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A vacation management plan makes it fun for all
August 31, 2013 - Anita Hanaburgh
I think the whole idea started when my Brazilian son-in-law claimed he had never been out West — to the Western United States, that is. Had he ever ridden a horse? Nope. Ever fly-fished a trout stream? Nope. Ever hiked the “Big Ones?” Nope. Ever seen a buffalo? No. Never. The grandkids joined the conversation: “We haven’t’ either!” So the plans for a family vacation began.
My first thought was a dude ranch. I was looking for “keeping ’em busy, letting someone else cook,” but the prices were $250 a night per person, the places booked months in advance, and activities were limited to raunchy stuff (the grandchildren range in age from 2 to 22).
After some discussion and many ideas, we began to focus on visiting Yellowstone National Park and renting a big cabin in the woods. Sounds, good but my anxiety began when I thought “what will we do in the woods with this mix of 14 children, step-children, spouses, significant others, teens, tweens, toddlers, young adults?” I had visions of adults and kids sprawled in front of the TV waiting for lunch and a cruise director to appear.
What will we eat, this mix of vegans, vegetarians, carnivores and fussyvores? And who will do the work? Oh, busboy, I guess we all know the answer to that!
“Don’t worry about it,” my partner exclaimed. “You always make too much out of nothing. We’ll just buy some cold cuts.”
“I’ll bring my own food,” the vegan reports.
“We could each cook for our own,” one daughter suggests.
“Oh, we’ll all pitch in,” another offers.
But I?foresaw a kitchen in chaos.
“Pitch in?” To feed 14 people for seven days, there had to be a plan — a plan that allowed people to do what they wanted and be well-fed while doing it while keeping everyone sane.
I took it upon myself (are you so surprised?) to find a place that offered some help with activities, and I found it at Big Sky Resort in Big Sky, Montana.
A huge resort, an hour from Yellowstone, with multiple activates accessible to all. Kids could walk to an adventure base camp, ponds with boats, swimming pools, etc. Big Sky had cabins with six bedrooms, grocery stores, restaurants and a concierge with a list of free and pay activates. Phew! I was getting somewhere.
Now for the food and the plan. Enter my friend Laurie with a thought: “On our family gathering, we gave everyone a day when they had to cook and set up the activities.”
“I emailed around and got feedback and all decided to follow Laurie’s ideas, with some adjustments. Maybe it will help with your group vacation.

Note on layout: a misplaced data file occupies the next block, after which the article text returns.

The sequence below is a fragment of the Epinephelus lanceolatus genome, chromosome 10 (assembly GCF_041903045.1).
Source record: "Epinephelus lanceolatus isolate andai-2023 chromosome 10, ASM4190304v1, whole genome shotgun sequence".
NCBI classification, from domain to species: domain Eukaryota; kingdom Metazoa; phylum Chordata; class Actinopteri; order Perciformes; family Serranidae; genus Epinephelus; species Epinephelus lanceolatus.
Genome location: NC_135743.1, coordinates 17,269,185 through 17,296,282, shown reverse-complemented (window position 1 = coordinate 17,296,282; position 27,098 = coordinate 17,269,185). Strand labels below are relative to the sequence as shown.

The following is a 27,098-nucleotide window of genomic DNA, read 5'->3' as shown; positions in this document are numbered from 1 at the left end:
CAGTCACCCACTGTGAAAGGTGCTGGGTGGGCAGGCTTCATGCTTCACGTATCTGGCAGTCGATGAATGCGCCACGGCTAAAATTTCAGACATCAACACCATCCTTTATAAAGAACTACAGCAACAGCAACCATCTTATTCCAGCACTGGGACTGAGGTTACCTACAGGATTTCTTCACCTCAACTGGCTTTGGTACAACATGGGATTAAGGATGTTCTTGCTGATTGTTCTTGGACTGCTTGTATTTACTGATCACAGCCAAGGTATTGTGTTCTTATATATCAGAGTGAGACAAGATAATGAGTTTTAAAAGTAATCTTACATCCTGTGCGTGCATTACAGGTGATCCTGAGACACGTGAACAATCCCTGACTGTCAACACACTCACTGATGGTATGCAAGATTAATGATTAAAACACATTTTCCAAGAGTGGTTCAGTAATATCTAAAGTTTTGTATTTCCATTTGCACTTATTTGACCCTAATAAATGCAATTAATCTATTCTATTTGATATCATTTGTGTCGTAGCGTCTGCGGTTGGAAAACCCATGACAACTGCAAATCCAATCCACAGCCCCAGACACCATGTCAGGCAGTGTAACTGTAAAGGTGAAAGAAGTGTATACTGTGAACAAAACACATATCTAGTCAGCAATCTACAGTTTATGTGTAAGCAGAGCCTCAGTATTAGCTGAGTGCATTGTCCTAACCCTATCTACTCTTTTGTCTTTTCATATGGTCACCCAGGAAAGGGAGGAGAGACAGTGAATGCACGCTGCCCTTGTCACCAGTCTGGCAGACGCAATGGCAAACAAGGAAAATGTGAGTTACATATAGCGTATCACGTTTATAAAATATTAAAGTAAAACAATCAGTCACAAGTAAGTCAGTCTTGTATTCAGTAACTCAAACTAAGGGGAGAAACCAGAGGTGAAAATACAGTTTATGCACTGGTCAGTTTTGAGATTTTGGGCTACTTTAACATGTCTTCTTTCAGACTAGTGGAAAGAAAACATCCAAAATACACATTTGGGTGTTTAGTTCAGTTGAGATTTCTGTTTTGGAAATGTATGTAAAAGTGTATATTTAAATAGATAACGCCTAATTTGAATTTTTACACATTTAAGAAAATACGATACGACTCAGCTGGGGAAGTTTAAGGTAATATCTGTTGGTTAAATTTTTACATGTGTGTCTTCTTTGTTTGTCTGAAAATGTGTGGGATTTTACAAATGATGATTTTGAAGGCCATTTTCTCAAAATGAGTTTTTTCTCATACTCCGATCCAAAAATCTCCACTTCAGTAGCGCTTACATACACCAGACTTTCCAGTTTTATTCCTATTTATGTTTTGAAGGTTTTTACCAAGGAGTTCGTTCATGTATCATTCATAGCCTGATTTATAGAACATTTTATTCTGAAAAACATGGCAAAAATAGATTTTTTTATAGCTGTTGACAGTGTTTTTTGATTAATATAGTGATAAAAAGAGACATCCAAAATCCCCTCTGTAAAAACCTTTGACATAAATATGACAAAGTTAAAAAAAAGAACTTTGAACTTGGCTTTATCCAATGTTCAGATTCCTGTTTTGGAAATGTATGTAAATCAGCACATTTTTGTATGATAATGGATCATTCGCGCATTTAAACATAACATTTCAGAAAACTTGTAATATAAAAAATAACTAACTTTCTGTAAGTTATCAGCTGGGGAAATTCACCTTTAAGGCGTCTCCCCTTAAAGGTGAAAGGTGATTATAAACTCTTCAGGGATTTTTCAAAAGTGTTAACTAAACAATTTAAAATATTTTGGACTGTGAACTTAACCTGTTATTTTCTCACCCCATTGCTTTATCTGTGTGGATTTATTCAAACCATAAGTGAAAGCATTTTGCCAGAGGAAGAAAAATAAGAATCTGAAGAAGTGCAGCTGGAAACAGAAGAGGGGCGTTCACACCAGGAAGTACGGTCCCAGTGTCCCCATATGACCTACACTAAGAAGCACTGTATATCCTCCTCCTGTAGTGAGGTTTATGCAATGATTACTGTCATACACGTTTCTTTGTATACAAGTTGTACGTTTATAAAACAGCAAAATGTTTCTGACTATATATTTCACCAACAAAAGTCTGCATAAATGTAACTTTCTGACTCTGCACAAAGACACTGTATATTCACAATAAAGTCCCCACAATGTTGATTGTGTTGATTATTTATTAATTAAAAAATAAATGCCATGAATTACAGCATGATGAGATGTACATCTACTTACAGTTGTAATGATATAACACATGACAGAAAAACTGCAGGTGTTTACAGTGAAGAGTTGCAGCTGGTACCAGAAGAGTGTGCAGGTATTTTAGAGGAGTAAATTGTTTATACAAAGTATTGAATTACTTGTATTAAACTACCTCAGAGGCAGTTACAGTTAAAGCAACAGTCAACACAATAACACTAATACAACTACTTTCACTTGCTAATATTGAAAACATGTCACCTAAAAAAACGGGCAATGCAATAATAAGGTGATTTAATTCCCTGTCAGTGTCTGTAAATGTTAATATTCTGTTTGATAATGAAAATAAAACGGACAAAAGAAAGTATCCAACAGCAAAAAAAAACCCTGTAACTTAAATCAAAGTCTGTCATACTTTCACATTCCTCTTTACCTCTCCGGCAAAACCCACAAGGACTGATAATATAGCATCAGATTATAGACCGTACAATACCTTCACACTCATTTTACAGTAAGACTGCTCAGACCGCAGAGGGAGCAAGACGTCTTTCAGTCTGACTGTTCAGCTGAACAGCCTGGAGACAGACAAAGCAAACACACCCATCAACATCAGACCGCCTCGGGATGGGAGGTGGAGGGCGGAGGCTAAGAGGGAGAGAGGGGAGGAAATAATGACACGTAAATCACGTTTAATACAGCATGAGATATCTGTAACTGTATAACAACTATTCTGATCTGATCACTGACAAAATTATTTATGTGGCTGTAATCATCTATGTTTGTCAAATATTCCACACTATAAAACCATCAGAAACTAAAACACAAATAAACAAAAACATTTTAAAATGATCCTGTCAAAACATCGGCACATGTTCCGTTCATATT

Each family or team takes one day. We divided into “teams” so the numbers were even. Grandpa and I picked up a grandchild. Here are the rules:?
- Each team picks a day. The team plans, shops for and prepares breakfast and dinner and is in charge of the cleanup. Still, everyone helps with the cleanup of all meals. We had storage spots for leftovers and multiuse foods. A cupboard for “help yourself” and a cupboard for “hands off.” Don’t eat it without asking. No lunch is set. Each team is responsible for having food available for its own team lunch to eat in or pack out.
- Each team’s leaders select the activities they most want to do (swimming, hiking, raft riding or playing cards) and research it before going and set it up and lead it. Others may join you or not. People choose what they want. The activities are listed on a calendar, creating much anticipation before leaving.
- Plan one or two full-group activities or meals in advance so you are all together a few times. We did this on my team’s day. It was horseback riding.
- Plan the extra nights “on your own” when leftovers are eaten or there is time for some or all to eat out.
The advantages of this plan? Each team gets to cook the food they want, share their skills with all, and get the kids involved. One person isn’t doing all the work. Everyone learns where everything is, and they aren’t always asking. “Is there a blender?,” or “Do we have large bowls?” One person isn’t doing all the work. It was fun to plan the meal ahead and bring only what was needed. There are a variety of activities set up, and everyone gets to do the main activity they want. No one is stressed.
Each team took the job seriously and had a plan before coming. They were excited about what they were planning and making for each other. Everyone was generous, meals were delicious. There were a lot of activities, always something to do. I never cooked a single dinner, and I had a wonderful, relaxing time with my family.
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